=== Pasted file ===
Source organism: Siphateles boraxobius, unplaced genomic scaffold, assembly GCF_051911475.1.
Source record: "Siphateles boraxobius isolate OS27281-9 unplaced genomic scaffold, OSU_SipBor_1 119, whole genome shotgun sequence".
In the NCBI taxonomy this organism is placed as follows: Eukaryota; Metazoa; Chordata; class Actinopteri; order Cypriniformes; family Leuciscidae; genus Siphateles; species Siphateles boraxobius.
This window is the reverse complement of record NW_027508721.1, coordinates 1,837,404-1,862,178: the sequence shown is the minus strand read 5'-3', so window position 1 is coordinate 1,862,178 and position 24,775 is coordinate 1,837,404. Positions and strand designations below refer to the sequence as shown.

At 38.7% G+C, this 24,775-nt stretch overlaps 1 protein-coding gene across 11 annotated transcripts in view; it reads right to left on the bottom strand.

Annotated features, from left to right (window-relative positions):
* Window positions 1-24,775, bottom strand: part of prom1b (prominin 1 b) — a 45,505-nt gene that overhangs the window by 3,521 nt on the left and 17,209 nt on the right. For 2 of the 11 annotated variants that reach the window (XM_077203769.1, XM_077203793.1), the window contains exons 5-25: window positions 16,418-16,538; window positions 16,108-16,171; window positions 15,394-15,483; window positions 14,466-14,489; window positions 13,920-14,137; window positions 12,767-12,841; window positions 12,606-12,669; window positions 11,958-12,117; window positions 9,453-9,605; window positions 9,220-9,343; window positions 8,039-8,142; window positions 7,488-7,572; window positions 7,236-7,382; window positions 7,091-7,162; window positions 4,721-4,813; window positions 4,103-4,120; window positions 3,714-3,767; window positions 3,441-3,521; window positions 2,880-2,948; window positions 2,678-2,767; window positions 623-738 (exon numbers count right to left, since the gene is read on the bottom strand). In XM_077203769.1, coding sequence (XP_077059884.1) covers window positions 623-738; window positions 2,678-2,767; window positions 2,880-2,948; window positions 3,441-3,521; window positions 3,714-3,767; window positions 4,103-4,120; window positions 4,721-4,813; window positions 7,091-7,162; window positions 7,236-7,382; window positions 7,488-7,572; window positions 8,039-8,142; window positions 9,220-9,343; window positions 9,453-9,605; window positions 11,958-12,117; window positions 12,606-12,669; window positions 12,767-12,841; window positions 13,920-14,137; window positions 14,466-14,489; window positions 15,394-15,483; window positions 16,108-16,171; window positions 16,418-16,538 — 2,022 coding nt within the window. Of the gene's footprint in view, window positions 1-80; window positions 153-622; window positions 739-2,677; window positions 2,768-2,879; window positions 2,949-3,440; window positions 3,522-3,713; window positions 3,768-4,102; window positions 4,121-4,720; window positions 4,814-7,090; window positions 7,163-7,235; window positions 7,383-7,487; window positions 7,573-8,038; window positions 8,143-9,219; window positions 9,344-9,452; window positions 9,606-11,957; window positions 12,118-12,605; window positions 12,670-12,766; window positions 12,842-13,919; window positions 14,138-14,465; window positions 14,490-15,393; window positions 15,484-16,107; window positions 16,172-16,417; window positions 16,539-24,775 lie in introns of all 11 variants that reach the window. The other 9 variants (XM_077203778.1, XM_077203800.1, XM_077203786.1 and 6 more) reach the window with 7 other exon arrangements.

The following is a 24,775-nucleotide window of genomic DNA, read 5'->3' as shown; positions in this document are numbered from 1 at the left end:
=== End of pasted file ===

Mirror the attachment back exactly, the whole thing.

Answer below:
Source organism: Siphateles boraxobius, unplaced genomic scaffold, assembly GCF_051911475.1.
Source record: "Siphateles boraxobius isolate OS27281-9 unplaced genomic scaffold, OSU_SipBor_1 119, whole genome shotgun sequence".
In the NCBI taxonomy this organism is placed as follows: Eukaryota; Metazoa; Chordata; class Actinopteri; order Cypriniformes; family Leuciscidae; genus Siphateles; species Siphateles boraxobius.
This window is the reverse complement of record NW_027508721.1, coordinates 1,837,404-1,862,178: the sequence shown is the minus strand read 5'-3', so window position 1 is coordinate 1,862,178 and position 24,775 is coordinate 1,837,404. Positions and strand designations below refer to the sequence as shown.

At 38.7% G+C, this 24,775-nt stretch overlaps 1 protein-coding gene across 11 annotated transcripts in view; it reads right to left on the bottom strand.

Annotated features, from left to right (window-relative positions):
* Window positions 1-24,775, bottom strand: part of prom1b (prominin 1 b) — a 45,505-nt gene that overhangs the window by 3,521 nt on the left and 17,209 nt on the right. For 2 of the 11 annotated variants that reach the window (XM_077203769.1, XM_077203793.1), the window contains exons 5-25: window positions 16,418-16,538; window positions 16,108-16,171; window positions 15,394-15,483; window positions 14,466-14,489; window positions 13,920-14,137; window positions 12,767-12,841; window positions 12,606-12,669; window positions 11,958-12,117; window positions 9,453-9,605; window positions 9,220-9,343; window positions 8,039-8,142; window positions 7,488-7,572; window positions 7,236-7,382; window positions 7,091-7,162; window positions 4,721-4,813; window positions 4,103-4,120; window positions 3,714-3,767; window positions 3,441-3,521; window positions 2,880-2,948; window positions 2,678-2,767; window positions 623-738 (exon numbers count right to left, since the gene is read on the bottom strand). In XM_077203769.1, coding sequence (XP_077059884.1) covers window positions 623-738; window positions 2,678-2,767; window positions 2,880-2,948; window positions 3,441-3,521; window positions 3,714-3,767; window positions 4,103-4,120; window positions 4,721-4,813; window positions 7,091-7,162; window positions 7,236-7,382; window positions 7,488-7,572; window positions 8,039-8,142; window positions 9,220-9,343; window positions 9,453-9,605; window positions 11,958-12,117; window positions 12,606-12,669; window positions 12,767-12,841; window positions 13,920-14,137; window positions 14,466-14,489; window positions 15,394-15,483; window positions 16,108-16,171; window positions 16,418-16,538 — 2,022 coding nt within the window. Of the gene's footprint in view, window positions 1-80; window positions 153-622; window positions 739-2,677; window positions 2,768-2,879; window positions 2,949-3,440; window positions 3,522-3,713; window positions 3,768-4,102; window positions 4,121-4,720; window positions 4,814-7,090; window positions 7,163-7,235; window positions 7,383-7,487; window positions 7,573-8,038; window positions 8,143-9,219; window positions 9,344-9,452; window positions 9,606-11,957; window positions 12,118-12,605; window positions 12,670-12,766; window positions 12,842-13,919; window positions 14,138-14,465; window positions 14,490-15,393; window positions 15,484-16,107; window positions 16,172-16,417; window positions 16,539-24,775 lie in introns of all 11 variants that reach the window. The other 9 variants (XM_077203778.1, XM_077203800.1, XM_077203786.1 and 6 more) reach the window with 7 other exon arrangements.

The following is a 24,775-nucleotide window of genomic DNA, read 5'->3' as shown; positions in this document are numbered from 1 at the left end: